11/23/2001 1:00AM

Old college roommates at it again with White Ibis

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Several years ago, William Garbarini and Michael T. Martin campaigned Rush Chairman Bill, who was named the champion 2-year-old male among New York-breds in 1992.

It looks like history will repeat itself for Garbarini and Martin, who became buddies more than 40 years ago as college roommates at Rutgers University in New Jersey. The partners have another potential New York-bred champion on their hands in White Ibis, a 2-year-old gelded son of Distinctive Pro.

Garbarini and Martin bred White Ibis, who reeled off consecutive stakes wins this fall at Belmont Park and Aqueduct in the restricted Bertram F. Bongard, Sleepy Hollow, and Great White Way.

White Ibis is owned solely by Garbarini and runs in the name of Quarter Keg Stable.

Luck was on Garbarini's side when he told Martin he had first pick between the first two foals out of Wild Wings, the dam of White Ibis. Wild Wings, an open stakes winner of $216,638, was bred and co-owned by Garbarini and Martin.

Martin, who followed his father, the late Townsend Martin, into the business as an owner and breeder, chose Wild Wings's first foal, a colt by Deposit Ticket. Her second foal, White Ibis, went to Garbarini.

"Unfortunately, the Deposit Ticket colt had a paddock accident and had to be put down," Garbarini said. "It was a shame, because he looked like a nice horse."

Garbarini said he gets some good-natured ribbing from Martin over the way things turned out, but that Martin would be "right up there on the dais with me" if White Ibis earns a New York-bred divisional championship.

Wild Wings, who is by Martin's New York sire Scarlet Ibis, was later sold by Garbarini and Martin while in foal to Clever Trick at Keeneland in 1999 for $75,000.

Garbarini, 60, has a small stable of runners with Richard DeStasio at Belmont and with Bob Ringhoff at Finger Lakes. He keeps a handful of broodmares at Highcliff Farm in Delanson, N.Y.

Garbarini, who owns a executive recruiting firm in New Jersey, built and owned Highcliff Farm, a full-service breeding farm, in partnership from 1980 to 1989 before selling it to the current owners, Carl Lizza and Joe Bartone.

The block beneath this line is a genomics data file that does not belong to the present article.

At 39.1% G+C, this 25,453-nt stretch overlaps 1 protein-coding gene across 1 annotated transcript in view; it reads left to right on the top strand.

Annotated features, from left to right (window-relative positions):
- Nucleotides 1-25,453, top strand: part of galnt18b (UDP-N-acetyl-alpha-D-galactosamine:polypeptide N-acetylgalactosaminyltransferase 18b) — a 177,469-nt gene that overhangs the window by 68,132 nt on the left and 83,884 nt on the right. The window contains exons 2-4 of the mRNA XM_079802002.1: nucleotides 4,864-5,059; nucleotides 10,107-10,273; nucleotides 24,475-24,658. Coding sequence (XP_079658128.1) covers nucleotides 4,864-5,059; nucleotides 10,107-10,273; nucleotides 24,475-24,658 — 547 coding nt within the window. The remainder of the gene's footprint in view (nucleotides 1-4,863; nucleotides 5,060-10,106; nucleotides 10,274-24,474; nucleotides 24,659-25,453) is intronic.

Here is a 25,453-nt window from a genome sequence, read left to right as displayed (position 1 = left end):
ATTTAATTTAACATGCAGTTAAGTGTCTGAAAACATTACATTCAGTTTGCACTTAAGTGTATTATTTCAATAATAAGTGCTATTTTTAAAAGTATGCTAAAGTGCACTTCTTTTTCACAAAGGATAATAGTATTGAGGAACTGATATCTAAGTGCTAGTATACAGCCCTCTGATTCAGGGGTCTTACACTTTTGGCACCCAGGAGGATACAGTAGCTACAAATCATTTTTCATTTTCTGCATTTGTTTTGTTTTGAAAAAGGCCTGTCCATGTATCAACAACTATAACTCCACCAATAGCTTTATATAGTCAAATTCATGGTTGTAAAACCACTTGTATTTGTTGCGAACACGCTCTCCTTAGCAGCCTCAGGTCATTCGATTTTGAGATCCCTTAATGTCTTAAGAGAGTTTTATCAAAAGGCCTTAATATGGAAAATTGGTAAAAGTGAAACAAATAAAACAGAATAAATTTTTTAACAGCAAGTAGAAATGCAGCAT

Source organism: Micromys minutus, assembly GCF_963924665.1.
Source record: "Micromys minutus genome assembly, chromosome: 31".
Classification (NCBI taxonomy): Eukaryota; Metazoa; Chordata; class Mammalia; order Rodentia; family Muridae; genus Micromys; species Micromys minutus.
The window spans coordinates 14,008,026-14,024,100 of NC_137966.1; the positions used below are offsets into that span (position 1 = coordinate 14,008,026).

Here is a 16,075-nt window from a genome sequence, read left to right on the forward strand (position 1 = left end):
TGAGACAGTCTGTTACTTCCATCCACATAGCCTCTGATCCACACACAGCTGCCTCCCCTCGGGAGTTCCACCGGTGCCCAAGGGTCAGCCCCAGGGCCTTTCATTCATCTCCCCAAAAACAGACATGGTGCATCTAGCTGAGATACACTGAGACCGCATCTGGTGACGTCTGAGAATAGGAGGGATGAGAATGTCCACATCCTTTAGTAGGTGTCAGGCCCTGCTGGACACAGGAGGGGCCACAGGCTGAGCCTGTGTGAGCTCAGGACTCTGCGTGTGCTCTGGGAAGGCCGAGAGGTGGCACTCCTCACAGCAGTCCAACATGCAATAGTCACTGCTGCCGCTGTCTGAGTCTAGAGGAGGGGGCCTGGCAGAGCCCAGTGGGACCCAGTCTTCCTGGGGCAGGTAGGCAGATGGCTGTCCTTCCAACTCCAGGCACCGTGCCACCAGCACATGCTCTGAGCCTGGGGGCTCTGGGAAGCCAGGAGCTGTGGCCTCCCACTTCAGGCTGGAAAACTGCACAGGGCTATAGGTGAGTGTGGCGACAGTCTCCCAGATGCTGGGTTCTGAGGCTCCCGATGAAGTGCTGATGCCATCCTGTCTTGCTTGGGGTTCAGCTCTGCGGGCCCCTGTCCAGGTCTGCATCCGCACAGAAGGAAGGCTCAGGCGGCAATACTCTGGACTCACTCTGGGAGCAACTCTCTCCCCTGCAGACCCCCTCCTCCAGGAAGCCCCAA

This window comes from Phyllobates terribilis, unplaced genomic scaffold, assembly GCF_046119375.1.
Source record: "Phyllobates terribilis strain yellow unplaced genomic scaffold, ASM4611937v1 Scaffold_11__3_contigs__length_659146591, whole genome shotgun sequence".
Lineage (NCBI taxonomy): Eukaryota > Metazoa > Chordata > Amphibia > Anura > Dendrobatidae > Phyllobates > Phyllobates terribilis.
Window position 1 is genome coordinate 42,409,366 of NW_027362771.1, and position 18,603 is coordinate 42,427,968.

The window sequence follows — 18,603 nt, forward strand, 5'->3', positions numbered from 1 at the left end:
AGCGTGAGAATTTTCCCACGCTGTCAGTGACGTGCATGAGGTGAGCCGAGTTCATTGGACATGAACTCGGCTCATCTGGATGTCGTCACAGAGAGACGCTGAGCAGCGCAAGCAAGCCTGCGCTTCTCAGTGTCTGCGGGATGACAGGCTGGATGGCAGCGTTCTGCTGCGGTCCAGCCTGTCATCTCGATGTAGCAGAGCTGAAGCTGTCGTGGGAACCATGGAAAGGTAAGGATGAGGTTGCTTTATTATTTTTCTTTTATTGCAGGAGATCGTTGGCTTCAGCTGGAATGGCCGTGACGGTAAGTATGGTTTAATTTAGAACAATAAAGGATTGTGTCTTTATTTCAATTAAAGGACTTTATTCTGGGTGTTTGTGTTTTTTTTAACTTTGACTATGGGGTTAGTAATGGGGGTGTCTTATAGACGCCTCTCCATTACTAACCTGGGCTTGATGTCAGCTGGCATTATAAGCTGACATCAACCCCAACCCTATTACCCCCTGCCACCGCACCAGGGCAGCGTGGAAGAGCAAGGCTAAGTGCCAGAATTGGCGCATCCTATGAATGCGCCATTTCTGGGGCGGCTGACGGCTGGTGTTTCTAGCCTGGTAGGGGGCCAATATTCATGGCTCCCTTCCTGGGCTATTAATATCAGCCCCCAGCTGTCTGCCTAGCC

One of Garbarini's crowning achievements as a breeder came in 2000 when a New York-bred yearling filly he co-bred sold for $1.25 million at auction in Saratoga. The price for that Silver Deputy filly is a record for a New York-bred yearling sold at auction.

As an owner, Garbarini should be recognized for fashioning a racing schedule for White Ibis before the gelding reached the races that not only remained intact, but also yielded results beyond Garbarini's wildest expectations.

Garbarini wanted White Ibis to race a couple of times in Fingers Lakes to gain experience before heading to DeStasio's barn at Belmont, where the owner had an eye on the Bertram F. Bongard in late September and then the Sleepy Hollow and the Great White Way.

White Ibis was third in two Finger Lakes starts, which came in restricted stakes, including the New York Breeders Futurity, where he finished behind this year's top two statebred juvenile fillies, Shesastonecoldfox and Princess Dixie.

In the Bertram F. Bongard, White Ibis notched the first win of his career with a 1 1/4-length margin of victory. From there, the gelding captured the Sleepy Hollow by more than two lengths and then won the Great White Way by a half-length two weeks ago at Aqueduct.

"Here's a guy that stuck to a plan and it worked," Garbarini said laughing. "In this business, you can never plan ahead because horses usually get hurt or get sick."

Future engagements call for White Ibis to run back in the $75,000-added Damon Runyon, a restricted stakes at Aqueduct on Dec. 16. The 1 1/16-mile Damon Runyon will be the gelding's first journey around two turns.

"I'm perplexed as to what he is, but I don't think he's a sprinter," said Garbarini, adding that White Ibis won the six-furlong Great White Way "on class."

Garbarini noted that the gelding "has a very long, fluid stride and glides along. He's got some talent, but he's like a sophomore in high school - tall and lanky and hasn't filled out into his frame."

Can Garbarini be as lucky when it comes to designing a 2002 campaign for White Ibis? That remains to be seen, but the owner isn't short on ideas.

"My son just e-mailed about races that would fit, like the Count Fleet, Whirlaway, Gotham, Withers, and Riva Ridge," Garbarini said. "White lbis will be bigger and stronger at 3, and I think he can compete with open company."

* Radio Star, a half-brother to leading sire Dynaformer, will enter stud in 2002 at McMahon of Saratoga Thoroughbreds in Saratoga Springs, N.Y.

Four-year-old Radio Star, a lightly raced son of Storm Cat, will be syndicated for $15,000 a share and will stand for $5,000 live foal.

* Senor Speedy, who is owned by Robert Perez, has been moved from Kentucky to stand the 2002 season at Perez's Haras Lucy Grace in Middletown, N.Y. No fee has been set for Senor Speedy, a stakes winner and a stakes sire.